Do I need to become a 501(c)(3) nonprofit?

An initial question for every startup nonprofit is, what is needed to legally become a nonprofit?  Trying to become a 501(c)(3) nonprofit might not be right for every nonprofit, or it might not be right at that particular point in time.  Filing for 501(c)(3) status takes an investment of time, effort and money.  Therefore, a startup nonprofit should consider its activities and strategies before determining whether to merely organize as a state nonprofit corporation or to take the additional step of becoming a 501(c)(3).

A nonprofit corporation is a legal entity organized under and governed by the laws of the state in which it is created.   Creating a nonprofit corporation is typically a simple process that requires a small fee, the appropriate paperwork and an annual filing with your state’s tax office.  The benefits of becoming a nonprofit corporation under the laws of your state are that you create a legal entity that can have its own bank account, own property, and enter into legal agreements.  Moreover, the nonprofit corporation will provide some liability protection to its members.   The ability to perform these administrative tasks simplifies the management of your nonprofit.  The formation of a nonprofit corporation under state law is also a required step before you can file for 501(c)(3) status with the IRS.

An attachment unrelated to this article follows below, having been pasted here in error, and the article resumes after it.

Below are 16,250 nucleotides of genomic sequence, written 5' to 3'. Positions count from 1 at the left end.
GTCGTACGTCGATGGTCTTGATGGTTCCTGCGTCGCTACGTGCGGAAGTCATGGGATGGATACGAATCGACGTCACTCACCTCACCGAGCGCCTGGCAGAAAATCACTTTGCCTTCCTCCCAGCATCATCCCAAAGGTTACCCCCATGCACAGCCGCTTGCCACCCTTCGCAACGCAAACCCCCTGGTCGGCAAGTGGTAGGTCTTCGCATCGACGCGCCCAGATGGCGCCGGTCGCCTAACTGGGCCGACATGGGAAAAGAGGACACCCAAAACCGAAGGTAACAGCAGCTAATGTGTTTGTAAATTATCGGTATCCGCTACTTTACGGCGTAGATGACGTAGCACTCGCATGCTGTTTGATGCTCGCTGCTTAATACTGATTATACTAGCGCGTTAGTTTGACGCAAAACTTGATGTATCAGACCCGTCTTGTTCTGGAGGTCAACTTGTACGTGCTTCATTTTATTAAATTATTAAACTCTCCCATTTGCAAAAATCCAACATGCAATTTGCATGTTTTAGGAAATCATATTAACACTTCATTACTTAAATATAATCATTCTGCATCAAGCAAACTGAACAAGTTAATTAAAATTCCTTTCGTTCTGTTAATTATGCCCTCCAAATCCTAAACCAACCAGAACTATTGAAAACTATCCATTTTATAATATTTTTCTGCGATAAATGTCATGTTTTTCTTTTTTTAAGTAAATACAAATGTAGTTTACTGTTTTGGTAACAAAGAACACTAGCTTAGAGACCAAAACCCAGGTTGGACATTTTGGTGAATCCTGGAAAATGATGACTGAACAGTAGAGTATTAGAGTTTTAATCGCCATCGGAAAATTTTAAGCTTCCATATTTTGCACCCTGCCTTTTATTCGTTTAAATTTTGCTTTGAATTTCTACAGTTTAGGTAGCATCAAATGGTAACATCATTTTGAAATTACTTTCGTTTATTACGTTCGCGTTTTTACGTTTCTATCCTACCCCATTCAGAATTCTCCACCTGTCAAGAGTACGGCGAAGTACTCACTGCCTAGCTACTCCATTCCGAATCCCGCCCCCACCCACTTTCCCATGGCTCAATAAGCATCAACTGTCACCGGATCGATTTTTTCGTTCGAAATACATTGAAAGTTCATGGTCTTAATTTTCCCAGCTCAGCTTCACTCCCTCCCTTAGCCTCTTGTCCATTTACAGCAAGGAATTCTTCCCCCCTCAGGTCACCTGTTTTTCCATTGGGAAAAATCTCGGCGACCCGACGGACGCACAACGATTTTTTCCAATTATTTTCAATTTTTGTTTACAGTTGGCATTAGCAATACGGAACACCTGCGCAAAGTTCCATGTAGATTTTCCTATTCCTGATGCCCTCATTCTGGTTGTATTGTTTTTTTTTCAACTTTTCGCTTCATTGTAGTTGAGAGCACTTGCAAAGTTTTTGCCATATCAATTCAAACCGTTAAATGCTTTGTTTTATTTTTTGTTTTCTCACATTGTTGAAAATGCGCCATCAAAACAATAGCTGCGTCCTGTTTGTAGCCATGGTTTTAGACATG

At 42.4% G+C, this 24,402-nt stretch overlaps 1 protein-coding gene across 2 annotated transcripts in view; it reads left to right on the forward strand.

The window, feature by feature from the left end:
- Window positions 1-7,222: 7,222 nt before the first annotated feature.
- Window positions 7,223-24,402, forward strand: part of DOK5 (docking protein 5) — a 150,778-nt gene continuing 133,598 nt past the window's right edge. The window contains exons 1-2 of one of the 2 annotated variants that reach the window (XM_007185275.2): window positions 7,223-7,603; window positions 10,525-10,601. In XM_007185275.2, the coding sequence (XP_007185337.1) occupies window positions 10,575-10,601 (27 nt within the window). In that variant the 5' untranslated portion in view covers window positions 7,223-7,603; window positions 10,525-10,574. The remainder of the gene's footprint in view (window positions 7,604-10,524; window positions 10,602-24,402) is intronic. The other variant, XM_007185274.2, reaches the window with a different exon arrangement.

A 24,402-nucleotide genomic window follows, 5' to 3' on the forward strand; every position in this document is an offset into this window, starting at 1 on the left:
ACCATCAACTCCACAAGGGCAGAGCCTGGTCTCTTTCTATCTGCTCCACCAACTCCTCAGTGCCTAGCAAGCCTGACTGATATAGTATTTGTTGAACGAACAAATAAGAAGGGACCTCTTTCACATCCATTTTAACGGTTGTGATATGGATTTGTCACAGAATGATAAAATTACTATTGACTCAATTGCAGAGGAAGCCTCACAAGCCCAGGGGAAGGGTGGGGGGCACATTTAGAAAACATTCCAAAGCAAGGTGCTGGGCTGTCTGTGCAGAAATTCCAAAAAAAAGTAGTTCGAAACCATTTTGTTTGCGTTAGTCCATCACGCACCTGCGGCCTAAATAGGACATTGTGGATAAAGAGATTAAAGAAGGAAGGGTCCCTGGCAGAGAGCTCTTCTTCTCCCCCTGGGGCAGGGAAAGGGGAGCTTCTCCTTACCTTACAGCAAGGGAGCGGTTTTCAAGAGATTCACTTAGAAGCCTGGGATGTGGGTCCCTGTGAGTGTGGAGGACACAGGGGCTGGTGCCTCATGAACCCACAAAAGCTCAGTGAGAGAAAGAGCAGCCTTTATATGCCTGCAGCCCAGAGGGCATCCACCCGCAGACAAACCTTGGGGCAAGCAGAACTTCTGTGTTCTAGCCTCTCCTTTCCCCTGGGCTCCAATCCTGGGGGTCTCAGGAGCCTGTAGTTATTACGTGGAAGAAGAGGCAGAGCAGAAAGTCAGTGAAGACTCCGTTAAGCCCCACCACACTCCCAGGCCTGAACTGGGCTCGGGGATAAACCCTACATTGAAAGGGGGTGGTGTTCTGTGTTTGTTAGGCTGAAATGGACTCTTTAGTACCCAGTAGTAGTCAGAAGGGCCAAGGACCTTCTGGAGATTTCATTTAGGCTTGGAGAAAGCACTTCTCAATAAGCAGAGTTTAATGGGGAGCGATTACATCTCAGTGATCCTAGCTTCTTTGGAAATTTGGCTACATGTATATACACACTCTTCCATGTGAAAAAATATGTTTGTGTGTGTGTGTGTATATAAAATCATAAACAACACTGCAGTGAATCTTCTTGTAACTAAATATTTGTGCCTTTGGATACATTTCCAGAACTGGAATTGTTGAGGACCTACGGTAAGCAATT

Forming a state nonprofit corporation might be adequate for smaller nonprofits that do not plan on significant growth and for who the investment in 501(c)(3) status is not worth the commitment of the nonprofit’s resources.  Creating a nonprofit corporation can be a good initial step for a startup nonprofit as it is attempting to grow before making the investment to become a 501(c)(3) nonprofit.  Ultimately, however, 501(c)(3) status is required for nonprofits to grow and confers many benefits such as the tax deductibility of donations and the ability to apply for a wider range of grants.

This information is meant merely to be informative and does not constitute legal advice.  Please consult with your attorney regarding any of the above-discussed issues.

Additional Resources:

FAQs about Nonprofit Corporations from the Texas Secretary of State:

FAQs from the IRS about 501(c)(3) Status:

– by Nick Meyer


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